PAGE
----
FotoFilmic: Your artistic approach to photography is known to present and use a rich variety of formats and stylistic approaches. From sharp, vividly colorful, digitally altered renaissance-esque portraits to more fluid, evanescent narratives shot on black and white film. Can you briefly describe the intuition at play behind each aesthetic vision and how their may run parallel to a larger artistic coherency?
Erik Madigan Heck: I’ve always been an advocate of using many different aesthetic approaches, rather than tying oneself down to one style. I think working in a project based approach, rather than stylistic approach is much more interesting, and creates deeper, more varied results- at least for me personally. I always begin with what the project is trying to say, as opposed to some idea of how I want to appear as an artist. I’m interested in creating beautiful work, as opposed to a recognizable “style”.
F/F: As stated earlier you often stick to film for some of your commercial assignments: do you also photograph digitally, and if yes what is also your rationale for it?
EMH: Yes, I often shoot digitally… I’ve found both to be equally compelling mediums for different reasons. I shoot digitally because the commercial environment now demands it, but I’ve also found a way to make the digital work appear filmic aesthetically, so I’ve finally become comfortable with using it.
F/F: As a fashion photographer based in New York working for some of the best industry magazines and ad campaigns of the moment how do you find the medium of film to remain a viable creative option? What would be according to you the most substantial pros and cons to shooting on film today?
EMH: To be honest, its not really a viable option for commercial work. Clients prefer to be apart of the creative process, which essentially means shooting tethered to a monitor, so they can see what is working and what isn’t in the composition. When I take on commercial jobs where I act as the creative director as well as the photographer it becomes more of an option. The most substantial pro and con to shooting film is really time. It slows down the process, which for commercial clients can be bad, but for reflection is really good. Sometimes you need the time to process mentally the shoot before you edit, as often with digital you are editing as you go- which can also be detrimental.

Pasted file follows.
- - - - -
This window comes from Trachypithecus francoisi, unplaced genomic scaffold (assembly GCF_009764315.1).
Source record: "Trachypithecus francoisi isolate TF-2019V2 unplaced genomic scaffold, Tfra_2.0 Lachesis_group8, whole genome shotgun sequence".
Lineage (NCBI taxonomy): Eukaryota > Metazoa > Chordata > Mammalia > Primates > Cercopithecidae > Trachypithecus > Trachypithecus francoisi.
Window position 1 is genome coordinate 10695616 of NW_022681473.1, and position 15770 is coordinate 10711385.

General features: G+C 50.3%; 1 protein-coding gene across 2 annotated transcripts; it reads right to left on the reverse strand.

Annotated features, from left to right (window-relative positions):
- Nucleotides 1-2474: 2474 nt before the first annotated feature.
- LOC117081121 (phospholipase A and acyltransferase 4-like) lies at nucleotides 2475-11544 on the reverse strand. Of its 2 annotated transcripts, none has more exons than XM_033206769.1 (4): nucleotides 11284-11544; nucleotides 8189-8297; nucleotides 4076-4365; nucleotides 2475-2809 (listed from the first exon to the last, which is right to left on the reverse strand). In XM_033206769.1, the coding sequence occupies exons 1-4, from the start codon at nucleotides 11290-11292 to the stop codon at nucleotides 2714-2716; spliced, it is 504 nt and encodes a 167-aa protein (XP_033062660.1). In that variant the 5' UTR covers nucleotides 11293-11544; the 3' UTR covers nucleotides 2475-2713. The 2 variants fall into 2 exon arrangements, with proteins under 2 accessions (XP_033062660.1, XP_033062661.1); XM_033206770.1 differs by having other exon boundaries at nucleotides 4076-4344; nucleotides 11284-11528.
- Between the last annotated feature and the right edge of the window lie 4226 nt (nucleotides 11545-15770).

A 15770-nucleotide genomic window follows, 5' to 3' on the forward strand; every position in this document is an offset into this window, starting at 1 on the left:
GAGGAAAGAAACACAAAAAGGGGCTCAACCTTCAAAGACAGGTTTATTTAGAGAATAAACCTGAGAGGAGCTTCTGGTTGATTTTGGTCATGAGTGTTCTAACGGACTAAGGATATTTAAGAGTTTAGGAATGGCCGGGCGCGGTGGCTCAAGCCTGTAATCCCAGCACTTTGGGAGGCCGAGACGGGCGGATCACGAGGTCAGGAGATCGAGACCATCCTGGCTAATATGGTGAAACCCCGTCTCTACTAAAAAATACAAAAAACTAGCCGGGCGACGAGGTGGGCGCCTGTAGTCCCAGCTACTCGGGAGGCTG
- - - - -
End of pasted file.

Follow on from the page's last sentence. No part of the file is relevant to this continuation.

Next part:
F/F: You currently have some work up at Bosi Contemporary until June 14th. How would you value the experience of seeing your work on print in a gallery setting versus seeing it in a magazine publication? There is a widespread opinion nowadays that book publications may have supplanted the gallery print in reaching their relevant audiences: what do you think?
EMH: I’ve never said this before, but my work really needs to be seen in a gallery in order to experience it in it’s complete form. Seeing my work in a larger than life size (as is currently at Bosi Contemporary) enables the viewer to enter the work in the most comprehensive way possible- in a way that isn’t fully possible just in book form. I’m also a huge advocate of the internet in terms of making the work public and accessible, however to truly experience my work I think one needs to see the gallery prints. For the second part of your question: I love both books and galleries for different reasons. I don’t believe books can ever take the position of a gallery and vice versa. To me, seeing a large print transforms your relationship to the image, as does seeing an original darkroom print on a wall that isn’t necessarily big- both size and texture can totally reinvent a photograph in a way that would never be possible in a book, or online. Books work great for narrative photography and sequencing, and especially for photographers like Taryn Simon, or Alec Soth, both whose work really is bound to books one might say. But I often rather have the narrative exist in one image, rather than in a series, so for me books become less important in a sense.